Canterbury DHB

Context

Management of Non-Trial Patients

There are many guidelines and expert reviews for management and treatment of non-Hodgkin’s lymphoma which often describe approaches using newer drugs that may not necessarily be available or funded in NZ.

For expert reviews, see:

In This Section

Assessment of Response

CNS Directed Therapy

Treatment of Lymphoma

Chemotherapy for Diffuse Large B-cell NHL

Primary CNS Lymphoma

Salvage Protocols

Chemotherapy Schedules for Burkitt's and Burkitt-like tumours

Chemotherapy Schedules for Indolent NHL

Management of elderly patients with lymphoma

Assessment of Response

See Cheson, B. D., et al. (2014). "Recommendations for Initial Evaluation, Staging, and Response Assessment of Hodgkin and Non-Hodgkin Lymphoma: The Lugano Classification." Journal of Clinical Oncology 32(27): 3059-3067 and Cheson, B.D., Ansell, S. (2016). "Refinement of the Lugano Classification lymphoma response criteria in the era of immunomodulatory therapy." Blood 128: 2489.

Re-assessment is often performed after 3-4 cycles of therapy to confirm a response. All patients will be systematically re-evaluated to assess response 3-4 weeks following final chemotherapy administration.

Re-evaluation Investigations

  1. Full history and physical examination.
  2. FBC, biochemical profile, LDH level.
  3. Repeat CT of all sites found to be abnormal pre-chemotherapy.
  4. Bone marrow trephine + aspirate, if abnormal pre-chemotherapy.

PET and PET/CT

Positron emission tomography using 18F-fluorodeoxyglucose when combined with CT scanning can improve the detection of lymphoma and measure disease activity. It may be used for staging, early therapy response, and end of treatment evaluation. It is helpful in determining the nature of residual masses after therapy. PET/CT is available at Christchurch Radiology Group for the following DHB-Approved indications in lymphoma:

LY1

Staging of early stage non Hodgkin’s lymphoma to guide indication for radiation and appropriate treatment fields.

LY2

Staging of Hodgkin’s disease.

LY3

Re-staging of residual mass in Hodgkin’s and non Hodgkin’s lymphoma following definitive treatment.

LY4

Re-staging of Hodgkin’s lymphoma after 2-4 cycles of chemotherapy to inform management options for paediatric patients.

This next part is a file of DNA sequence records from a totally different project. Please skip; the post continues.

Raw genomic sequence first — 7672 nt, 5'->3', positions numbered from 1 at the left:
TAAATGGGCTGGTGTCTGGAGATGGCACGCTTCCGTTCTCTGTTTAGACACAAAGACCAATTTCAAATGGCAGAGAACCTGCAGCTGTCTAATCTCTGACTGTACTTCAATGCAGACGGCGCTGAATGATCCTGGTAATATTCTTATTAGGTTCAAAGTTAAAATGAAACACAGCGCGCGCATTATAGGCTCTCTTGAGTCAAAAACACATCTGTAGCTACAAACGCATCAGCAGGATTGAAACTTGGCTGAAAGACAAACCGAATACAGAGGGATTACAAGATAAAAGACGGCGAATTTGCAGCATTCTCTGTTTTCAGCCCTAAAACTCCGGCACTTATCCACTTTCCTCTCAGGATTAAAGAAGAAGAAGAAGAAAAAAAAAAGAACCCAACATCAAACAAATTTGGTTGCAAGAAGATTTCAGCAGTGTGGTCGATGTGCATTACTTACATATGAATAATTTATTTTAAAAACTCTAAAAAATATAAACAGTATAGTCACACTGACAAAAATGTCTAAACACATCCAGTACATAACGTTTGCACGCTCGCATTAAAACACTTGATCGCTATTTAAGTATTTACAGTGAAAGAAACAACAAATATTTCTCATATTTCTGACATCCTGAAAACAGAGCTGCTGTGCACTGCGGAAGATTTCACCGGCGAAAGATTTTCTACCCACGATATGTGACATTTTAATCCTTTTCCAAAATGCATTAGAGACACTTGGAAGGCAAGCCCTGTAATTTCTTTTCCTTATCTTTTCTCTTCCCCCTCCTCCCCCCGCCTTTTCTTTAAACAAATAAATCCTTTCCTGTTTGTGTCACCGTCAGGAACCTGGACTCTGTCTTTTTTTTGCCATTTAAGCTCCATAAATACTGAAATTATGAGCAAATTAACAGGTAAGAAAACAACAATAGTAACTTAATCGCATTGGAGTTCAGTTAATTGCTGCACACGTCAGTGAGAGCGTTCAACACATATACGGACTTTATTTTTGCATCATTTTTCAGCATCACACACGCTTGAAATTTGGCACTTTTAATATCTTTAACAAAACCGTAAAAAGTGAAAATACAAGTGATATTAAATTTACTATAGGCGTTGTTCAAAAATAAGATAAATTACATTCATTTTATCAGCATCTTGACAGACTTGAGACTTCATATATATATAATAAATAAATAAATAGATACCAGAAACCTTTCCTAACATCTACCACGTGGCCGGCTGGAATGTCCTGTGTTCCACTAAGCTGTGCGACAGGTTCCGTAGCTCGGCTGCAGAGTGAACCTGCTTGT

LY5

Assessment of response to salvage chemotherapy in patients who are candidates for stem cell transplantation.

Complete both sides of the PET/CT Imaging Request Form and give the form to Anne Quick, Clerical Supervisor (ext 80399).

Suggested Follow-Up

There is no standardised follow-up for patients who have completed therapy. This will depend on the:

In practice it is reasonable to follow patients 2-3 monthly for the first 6 months after treatment has finished, then less often, and to consider discharge after 3-5 years.

CNS Directed Therapy

Secondary CNS involvement occurs more commonly in high grade than low grade lymphoma. Relapse in the CNS may occur following complete remission and the prognosis is extremely poor. Risk factors for CNS involvement include:

There is no consensus about which patients should receive prophylactic CNS-directed therapy or which regime is the most effective. However, a valuable and practical approach is based on risk assessment and use of intravenous methotrexate after systemic chemotherapy (usually RCHOP) in high risk patients with DLBCL. See:

Here is the Christchurch Hospital algorithm for selecting which patients with DLBCL should receive CNS prophylaxis. It is based on the German NHL CNS study group international prognostic index.

Christchurch Hospital algorithm for selecting which patients with DLBCL should receive CNS prophylaxis

Christchurch Hospital algorithm for selecting which patients with DLBCL should receive CNS prophylaxis

Treatment of Lymphoma

It goes without saying that wherever possible patients should be offered treatment in any studies for which they may be eligible.

There are many very promising new drugs at an advanced stage of development for the treatment of all subtypes of lymphoma. In some cases these are licensed in NZ and more generally overseas. None is funded in NZ as of 2018. Patients may wish to purchase these drugs at their own expense.

Some treatment studies available in Christchurch may include some of these newer agents.

These drugs include:

All treatments below are available in NZ. Some require special authority (rituximab, bendamustine, vinorelbine, gemcitabine, GCSF, and pegfilgrastim) which may be limited to use in certain NHL or to particular stages of disease.

About this Canterbury DHB document (5949):

Document Owner:

Peter Ganly (see Who's Who)

Issue Date:

November 2018

Next Review:

November 2021

Keywords:

Note: Only the electronic version is controlled. Once printed, this is no longer a controlled document. Disclaimer

Topic Code: 5949